“All of us benefit from broadening opportunities, dreams and goal of the underrepresented.”
Simmons, who snapped a photo of the impressive crowd as he took the podium, described the history of the ASC Vision Committee. “It was created in 2016 when Richard Crudo, ASC was president,” he said. “He appointed Cynthia Pusheck and me to chair it. She’s a cinematographer in demand and that’s our goal — for all of you here to be cinematographers in demand, to promote what a diverse film community looks like. The purpose of the event is to inspire change and expand our network. It starts with awareness, and it’s our intention to raise awareness. Today’s event is very important to the future of our industry.”
Encouraging attendees to share the hashtag #ASCVision, Simmons added that, “All of us benefit from broadening opportunities, dreams and goal of the underrepresented.”
American Cinematographer managing editor Jon Witmer, who moderated the day’s event, introduced the first speaker, Dr. Stacy Smith, founder and director of the Annenberg Inclusion Initiative at USC’s Annenberg School for Communication & Journalism where she is also an associate professor. Smith opened by referring to actor Frances McDormand’s acceptance speech at the 2018 Academy Awards ceremony. McDormand puzzled Oscar audiences with her exhortation for an “inclusion rider,” but Smith was thrilled. “‘Inclusion rider’ was something I’d come up with years ago, and even written an opinion piece on it for The Hollywood Reporter,” she said, adding that she also gave a TED talk on the topic.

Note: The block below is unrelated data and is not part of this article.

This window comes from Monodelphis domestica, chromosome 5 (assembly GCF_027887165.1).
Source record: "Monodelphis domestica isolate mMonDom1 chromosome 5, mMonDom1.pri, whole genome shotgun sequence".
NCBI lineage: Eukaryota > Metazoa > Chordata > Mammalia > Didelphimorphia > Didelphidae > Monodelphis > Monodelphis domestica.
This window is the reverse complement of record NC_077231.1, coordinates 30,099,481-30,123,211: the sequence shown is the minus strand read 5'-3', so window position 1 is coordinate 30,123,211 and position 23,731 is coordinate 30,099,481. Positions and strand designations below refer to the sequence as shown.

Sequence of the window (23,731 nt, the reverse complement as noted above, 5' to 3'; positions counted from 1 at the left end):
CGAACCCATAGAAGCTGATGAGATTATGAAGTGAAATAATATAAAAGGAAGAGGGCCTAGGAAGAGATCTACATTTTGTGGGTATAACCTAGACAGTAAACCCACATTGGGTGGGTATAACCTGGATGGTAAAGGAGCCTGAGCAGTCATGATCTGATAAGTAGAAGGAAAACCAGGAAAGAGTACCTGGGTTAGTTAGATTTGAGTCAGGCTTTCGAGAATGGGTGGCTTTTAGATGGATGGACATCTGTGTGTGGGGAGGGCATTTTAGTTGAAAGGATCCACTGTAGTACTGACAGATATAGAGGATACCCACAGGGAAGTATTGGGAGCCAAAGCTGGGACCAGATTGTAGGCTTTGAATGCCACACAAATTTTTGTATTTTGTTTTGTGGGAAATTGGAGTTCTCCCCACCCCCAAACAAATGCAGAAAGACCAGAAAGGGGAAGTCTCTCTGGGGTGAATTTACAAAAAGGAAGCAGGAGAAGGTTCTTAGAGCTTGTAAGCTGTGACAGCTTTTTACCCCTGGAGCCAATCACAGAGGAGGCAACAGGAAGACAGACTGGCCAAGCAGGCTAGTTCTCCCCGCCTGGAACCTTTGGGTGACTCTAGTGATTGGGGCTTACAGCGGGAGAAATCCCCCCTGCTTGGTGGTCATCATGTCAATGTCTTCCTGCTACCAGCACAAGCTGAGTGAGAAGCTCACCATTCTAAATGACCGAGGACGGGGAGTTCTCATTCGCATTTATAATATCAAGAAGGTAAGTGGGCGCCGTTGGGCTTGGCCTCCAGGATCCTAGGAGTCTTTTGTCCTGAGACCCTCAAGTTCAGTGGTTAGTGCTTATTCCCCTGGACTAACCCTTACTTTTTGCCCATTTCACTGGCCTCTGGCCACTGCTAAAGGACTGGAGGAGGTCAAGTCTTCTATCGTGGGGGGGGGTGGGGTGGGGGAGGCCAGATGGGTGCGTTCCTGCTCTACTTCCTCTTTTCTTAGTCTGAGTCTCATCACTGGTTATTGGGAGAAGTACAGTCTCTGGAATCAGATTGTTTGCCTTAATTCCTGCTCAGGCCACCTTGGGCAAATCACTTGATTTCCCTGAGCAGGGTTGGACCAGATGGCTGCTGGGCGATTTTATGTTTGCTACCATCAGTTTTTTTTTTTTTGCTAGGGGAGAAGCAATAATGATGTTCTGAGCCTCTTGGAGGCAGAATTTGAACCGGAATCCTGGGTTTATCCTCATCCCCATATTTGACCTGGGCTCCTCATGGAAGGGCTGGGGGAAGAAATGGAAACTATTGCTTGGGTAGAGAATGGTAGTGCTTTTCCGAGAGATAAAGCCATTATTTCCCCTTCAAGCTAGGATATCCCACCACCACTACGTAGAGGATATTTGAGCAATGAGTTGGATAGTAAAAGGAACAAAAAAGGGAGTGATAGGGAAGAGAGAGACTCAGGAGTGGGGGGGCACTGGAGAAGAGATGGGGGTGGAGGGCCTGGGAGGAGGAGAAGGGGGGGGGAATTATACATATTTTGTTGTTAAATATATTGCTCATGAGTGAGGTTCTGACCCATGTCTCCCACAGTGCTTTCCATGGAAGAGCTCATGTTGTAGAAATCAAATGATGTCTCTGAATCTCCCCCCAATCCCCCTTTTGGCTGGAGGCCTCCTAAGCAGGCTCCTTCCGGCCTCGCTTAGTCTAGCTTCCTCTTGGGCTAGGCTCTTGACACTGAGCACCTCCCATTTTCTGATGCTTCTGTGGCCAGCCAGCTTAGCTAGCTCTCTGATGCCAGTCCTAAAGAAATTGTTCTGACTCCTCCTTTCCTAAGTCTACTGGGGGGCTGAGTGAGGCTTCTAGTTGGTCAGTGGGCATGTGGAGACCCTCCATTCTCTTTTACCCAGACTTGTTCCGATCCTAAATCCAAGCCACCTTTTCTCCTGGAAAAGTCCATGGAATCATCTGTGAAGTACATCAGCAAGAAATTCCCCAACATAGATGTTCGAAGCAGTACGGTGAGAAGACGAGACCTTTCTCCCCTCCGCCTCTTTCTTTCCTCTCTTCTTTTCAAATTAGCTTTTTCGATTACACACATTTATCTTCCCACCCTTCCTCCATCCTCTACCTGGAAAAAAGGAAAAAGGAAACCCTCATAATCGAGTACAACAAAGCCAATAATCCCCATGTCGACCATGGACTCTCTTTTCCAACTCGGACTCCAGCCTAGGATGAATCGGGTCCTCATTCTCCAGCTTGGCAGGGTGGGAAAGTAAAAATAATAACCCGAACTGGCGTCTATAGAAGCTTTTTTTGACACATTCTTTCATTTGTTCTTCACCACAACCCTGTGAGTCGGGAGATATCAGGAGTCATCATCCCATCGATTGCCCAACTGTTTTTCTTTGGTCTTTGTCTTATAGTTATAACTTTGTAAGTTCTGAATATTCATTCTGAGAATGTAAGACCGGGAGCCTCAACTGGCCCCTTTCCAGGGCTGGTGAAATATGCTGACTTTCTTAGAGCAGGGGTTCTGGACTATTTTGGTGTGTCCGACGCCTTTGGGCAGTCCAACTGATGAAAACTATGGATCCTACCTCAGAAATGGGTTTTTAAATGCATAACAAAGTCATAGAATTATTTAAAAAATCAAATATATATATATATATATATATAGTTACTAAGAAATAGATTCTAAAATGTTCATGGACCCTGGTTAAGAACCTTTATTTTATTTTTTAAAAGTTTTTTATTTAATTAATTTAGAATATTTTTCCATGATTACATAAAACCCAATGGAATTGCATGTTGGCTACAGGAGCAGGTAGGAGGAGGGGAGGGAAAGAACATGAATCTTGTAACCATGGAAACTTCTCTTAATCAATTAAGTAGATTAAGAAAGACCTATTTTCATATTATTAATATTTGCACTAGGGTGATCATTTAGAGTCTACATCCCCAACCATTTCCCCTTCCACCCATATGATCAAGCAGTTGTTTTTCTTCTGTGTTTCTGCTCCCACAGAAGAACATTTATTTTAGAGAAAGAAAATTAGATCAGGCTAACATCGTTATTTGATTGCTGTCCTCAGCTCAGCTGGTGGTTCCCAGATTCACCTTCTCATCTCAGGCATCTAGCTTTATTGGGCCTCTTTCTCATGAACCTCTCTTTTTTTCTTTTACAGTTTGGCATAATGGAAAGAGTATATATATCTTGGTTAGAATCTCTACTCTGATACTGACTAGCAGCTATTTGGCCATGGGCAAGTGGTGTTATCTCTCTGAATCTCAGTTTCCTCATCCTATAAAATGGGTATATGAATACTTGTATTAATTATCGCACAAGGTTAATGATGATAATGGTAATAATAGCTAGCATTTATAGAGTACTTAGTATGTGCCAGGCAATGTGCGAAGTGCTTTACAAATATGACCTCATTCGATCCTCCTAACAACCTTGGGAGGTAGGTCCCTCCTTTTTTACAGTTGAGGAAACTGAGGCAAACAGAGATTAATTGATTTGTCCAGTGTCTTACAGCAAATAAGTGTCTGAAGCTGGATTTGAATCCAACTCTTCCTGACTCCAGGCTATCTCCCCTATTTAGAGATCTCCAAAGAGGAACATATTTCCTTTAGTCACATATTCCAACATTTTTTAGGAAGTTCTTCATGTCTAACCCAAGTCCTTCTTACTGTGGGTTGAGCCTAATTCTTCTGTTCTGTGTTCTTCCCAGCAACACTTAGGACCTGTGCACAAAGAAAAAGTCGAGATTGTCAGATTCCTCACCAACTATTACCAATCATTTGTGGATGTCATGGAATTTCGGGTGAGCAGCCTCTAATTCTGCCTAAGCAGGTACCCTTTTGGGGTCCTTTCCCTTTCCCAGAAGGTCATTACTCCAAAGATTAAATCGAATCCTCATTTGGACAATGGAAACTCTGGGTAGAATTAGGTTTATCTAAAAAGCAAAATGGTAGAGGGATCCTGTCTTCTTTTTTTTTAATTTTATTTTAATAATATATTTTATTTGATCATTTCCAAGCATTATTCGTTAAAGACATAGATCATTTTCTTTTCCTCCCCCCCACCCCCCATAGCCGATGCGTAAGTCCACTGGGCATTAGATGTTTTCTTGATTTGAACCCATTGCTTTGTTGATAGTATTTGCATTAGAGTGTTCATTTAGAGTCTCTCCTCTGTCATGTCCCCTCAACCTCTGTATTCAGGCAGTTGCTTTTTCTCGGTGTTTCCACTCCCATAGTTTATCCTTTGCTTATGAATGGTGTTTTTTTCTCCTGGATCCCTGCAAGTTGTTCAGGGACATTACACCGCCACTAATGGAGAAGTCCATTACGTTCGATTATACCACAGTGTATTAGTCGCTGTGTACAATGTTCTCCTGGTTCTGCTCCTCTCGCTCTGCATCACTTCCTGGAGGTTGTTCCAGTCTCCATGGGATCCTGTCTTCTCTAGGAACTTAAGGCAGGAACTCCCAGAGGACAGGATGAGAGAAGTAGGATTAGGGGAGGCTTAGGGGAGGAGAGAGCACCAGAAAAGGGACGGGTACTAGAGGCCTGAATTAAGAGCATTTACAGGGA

“We need an inclusion rider,” Smith continued. “Implemented by an A-lister in their contract, it can stipulate that those roles reflect the world in which we actually live. It ensures that all groups belong in front of and behind the camera.”
“The needle hasn’t moved since 1946. Less than one-third of the individuals who speak [in movies] are girls or woman, and there’s been no change on the screen in over 70 years.”